Our Cyprus – The Premiere

So last week was the official premiere of Our Cyprus, a short film I acted in which was directed by Alkin Emirali and co-stars Andy Lucas.

Without giving too much away, the film is set in modern-day London and tells the story of two men – a Greek Cypriot and a Turkish Cypriot.  The film looks at what happens when two opposing views collide.

Our Cyprus was part of the Euro Shorts International Film Festival, and was screened along with four other short films.

Anyway, this is what happened…

Before the Screening

I actually got there pretty early as I was meeting a friend, although as you can see from the picture below, the crowds must have known I was going to be in one of the films as the cinema was crazy! Look at them all queuing up around the block!

I’m pretty sure I could even make out a couple of placards saying ‘Angelo is great’ too. If you squint you can probably see them.

(You have to squint quite hard…)

And the adoration didn’t stop there either. I walked away from the cinema to avoid getting mobbed and a couple of fans ‘accidentally’ sat right next to me. Look at them! Shamelessly staring at me!

The fan love was getting too much at this point.

Having that many people grabbing at you and wanting autographs and photos can get quite dizzying, let me tell you.  I nearly went home.

The screening

OK, so all that about being mobbed was obviously nonsense.  Back in, well, reality, the screening itself went really well.

I’ve never watched something I’ve acted in on a cinema screen and with an audience, so it was quite surreal to be honest. I also hadn’t seen the completed film at this point either, so I was watching it for the first time along with everyone else. Fortunately the film was very well received, and a lot of people seemed quite moved by it too.  I won’t spoil anything, but at the end of one scene a lady sitting behind me audibly gasped!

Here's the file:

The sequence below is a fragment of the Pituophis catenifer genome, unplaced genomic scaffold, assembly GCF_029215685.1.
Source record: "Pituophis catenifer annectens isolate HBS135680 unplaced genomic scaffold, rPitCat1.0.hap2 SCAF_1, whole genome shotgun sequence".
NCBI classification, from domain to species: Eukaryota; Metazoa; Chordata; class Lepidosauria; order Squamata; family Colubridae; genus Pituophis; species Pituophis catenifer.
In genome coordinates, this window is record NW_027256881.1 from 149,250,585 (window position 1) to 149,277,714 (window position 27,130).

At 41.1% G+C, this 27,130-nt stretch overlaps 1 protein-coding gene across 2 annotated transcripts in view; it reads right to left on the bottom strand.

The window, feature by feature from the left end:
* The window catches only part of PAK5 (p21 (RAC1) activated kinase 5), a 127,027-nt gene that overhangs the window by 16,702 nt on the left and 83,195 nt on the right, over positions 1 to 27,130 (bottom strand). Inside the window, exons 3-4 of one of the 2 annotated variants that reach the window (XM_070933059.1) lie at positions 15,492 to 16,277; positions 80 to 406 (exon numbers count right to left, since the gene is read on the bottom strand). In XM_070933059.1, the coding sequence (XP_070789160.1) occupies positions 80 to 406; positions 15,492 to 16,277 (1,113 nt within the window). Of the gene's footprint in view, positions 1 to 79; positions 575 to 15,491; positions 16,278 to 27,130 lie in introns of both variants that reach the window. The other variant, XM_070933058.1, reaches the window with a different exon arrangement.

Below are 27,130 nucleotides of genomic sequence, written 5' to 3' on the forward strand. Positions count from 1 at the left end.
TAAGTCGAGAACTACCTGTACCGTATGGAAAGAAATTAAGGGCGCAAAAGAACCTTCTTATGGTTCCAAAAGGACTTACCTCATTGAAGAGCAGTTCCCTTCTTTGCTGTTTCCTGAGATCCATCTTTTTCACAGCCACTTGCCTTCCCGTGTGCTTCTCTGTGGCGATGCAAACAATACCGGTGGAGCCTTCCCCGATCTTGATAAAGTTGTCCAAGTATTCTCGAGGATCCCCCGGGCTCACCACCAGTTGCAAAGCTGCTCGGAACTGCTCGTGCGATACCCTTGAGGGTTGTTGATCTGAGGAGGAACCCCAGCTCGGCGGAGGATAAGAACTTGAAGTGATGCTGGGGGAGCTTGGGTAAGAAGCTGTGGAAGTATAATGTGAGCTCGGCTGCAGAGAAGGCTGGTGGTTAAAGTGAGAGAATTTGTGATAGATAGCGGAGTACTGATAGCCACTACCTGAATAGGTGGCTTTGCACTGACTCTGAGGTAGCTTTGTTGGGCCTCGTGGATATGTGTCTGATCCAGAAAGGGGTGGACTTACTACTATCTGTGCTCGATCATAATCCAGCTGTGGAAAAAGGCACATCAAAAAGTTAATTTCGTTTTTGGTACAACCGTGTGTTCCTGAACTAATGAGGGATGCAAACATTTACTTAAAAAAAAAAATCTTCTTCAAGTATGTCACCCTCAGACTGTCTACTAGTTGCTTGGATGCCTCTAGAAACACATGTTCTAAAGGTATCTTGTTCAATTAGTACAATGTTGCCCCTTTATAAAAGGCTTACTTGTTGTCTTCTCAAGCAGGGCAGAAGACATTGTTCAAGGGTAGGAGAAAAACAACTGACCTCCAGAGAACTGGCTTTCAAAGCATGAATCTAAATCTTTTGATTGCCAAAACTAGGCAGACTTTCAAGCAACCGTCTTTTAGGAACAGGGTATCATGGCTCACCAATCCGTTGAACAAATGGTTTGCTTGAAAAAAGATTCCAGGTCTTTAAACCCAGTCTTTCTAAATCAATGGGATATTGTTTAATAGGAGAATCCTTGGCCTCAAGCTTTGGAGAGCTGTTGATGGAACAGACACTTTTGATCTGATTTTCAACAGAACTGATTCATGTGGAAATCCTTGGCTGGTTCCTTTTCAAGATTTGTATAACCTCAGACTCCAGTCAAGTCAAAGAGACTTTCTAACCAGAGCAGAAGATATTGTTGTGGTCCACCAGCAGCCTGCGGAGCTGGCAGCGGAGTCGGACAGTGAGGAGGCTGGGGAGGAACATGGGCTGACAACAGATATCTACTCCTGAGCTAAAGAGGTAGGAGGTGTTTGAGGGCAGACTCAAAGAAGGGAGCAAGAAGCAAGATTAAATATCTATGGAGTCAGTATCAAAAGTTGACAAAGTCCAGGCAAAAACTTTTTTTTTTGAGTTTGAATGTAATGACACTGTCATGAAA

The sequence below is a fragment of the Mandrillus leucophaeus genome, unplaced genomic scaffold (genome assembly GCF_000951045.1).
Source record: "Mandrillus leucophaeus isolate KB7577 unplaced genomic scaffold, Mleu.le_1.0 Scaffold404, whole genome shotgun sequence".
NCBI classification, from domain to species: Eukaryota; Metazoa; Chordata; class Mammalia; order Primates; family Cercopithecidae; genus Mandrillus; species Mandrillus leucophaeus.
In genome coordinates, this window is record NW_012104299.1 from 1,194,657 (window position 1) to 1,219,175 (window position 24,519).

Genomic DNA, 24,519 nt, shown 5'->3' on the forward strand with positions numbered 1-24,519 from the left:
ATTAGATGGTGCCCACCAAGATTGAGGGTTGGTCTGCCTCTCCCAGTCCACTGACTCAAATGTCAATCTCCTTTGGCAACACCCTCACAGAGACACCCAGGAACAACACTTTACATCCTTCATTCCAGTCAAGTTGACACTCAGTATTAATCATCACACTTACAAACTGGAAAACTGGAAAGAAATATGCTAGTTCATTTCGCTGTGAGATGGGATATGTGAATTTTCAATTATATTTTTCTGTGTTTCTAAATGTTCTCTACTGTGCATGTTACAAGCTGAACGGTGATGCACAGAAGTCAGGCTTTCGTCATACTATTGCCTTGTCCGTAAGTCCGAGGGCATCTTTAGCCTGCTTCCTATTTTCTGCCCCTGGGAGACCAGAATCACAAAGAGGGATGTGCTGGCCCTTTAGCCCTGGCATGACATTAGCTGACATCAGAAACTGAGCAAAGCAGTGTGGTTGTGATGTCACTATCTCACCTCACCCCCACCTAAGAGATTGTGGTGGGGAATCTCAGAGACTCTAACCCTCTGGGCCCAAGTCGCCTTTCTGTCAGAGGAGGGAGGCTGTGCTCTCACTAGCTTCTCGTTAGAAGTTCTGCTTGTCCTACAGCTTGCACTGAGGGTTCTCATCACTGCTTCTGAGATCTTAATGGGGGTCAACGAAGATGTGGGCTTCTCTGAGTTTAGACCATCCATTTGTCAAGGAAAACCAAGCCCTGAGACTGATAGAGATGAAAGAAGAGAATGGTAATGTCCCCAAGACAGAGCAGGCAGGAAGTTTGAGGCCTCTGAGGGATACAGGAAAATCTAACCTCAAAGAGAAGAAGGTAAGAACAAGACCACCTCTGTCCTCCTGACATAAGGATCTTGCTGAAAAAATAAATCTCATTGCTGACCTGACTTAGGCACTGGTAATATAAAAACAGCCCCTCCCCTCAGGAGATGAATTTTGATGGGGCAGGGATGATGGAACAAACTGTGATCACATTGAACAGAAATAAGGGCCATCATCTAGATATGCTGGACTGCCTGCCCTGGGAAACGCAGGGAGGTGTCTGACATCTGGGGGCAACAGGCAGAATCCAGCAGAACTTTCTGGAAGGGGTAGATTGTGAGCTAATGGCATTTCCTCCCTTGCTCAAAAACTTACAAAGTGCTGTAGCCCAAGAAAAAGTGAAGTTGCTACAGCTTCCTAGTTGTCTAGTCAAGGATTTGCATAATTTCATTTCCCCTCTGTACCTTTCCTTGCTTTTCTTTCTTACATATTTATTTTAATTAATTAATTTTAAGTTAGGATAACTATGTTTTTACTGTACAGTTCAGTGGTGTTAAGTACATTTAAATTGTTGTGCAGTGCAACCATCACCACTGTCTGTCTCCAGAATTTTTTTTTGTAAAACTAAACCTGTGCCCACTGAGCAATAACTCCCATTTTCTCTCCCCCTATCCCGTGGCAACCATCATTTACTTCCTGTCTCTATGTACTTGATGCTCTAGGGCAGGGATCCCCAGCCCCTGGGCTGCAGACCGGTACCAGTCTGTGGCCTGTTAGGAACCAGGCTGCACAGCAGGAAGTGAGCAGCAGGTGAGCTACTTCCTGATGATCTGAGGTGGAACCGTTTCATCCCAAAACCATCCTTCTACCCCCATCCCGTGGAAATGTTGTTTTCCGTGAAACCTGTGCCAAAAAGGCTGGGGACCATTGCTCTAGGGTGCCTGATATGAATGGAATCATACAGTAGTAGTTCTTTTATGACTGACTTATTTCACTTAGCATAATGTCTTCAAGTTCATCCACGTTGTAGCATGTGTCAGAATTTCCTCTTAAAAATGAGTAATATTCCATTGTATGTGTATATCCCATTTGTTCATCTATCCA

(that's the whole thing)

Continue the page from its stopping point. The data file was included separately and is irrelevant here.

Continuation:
Once all five films had been shown, there was a short Q and A with the directors, and I also made a brief appearance:

After the screening

After the films were all screened and the Q and A had ended, I was of course accosted by all my fans again. For anyone who thinks that being a world-famous celebrity is fun, look at the photo below.

They wouldn’t leave me alone!  Just let me have my drink in peace, people!  I’m just a man!


Our Cyprus will continue to be screened at other film festivals across the UK, and potentially abroad.

The best way to find out about these screenings is by joining the Facebook group, as all updates will be posted there.

My Creative Process Talk on Youtube

Last month, I was fortunate enough to be invited to give a talk at Inspire’d.

It was a really fun evening, and I had a great time both giving the talk – about the creative process – and watching the other speakers too.

Oh, and there was also wine, which is always a nice bonus.

Anyway, click the link above to take a look!


(And I don’t know why I look like I’m strangling someone in the video still either…)


The Artist is a crime thriller set in the world of creativity and the pursuit of fame.  A serial killer forces young actresses into a perverse trade off; they acquire Andy Warhol’s prophesied 15 minutes of fame, but that time will consist of the last desperate moments of their lives…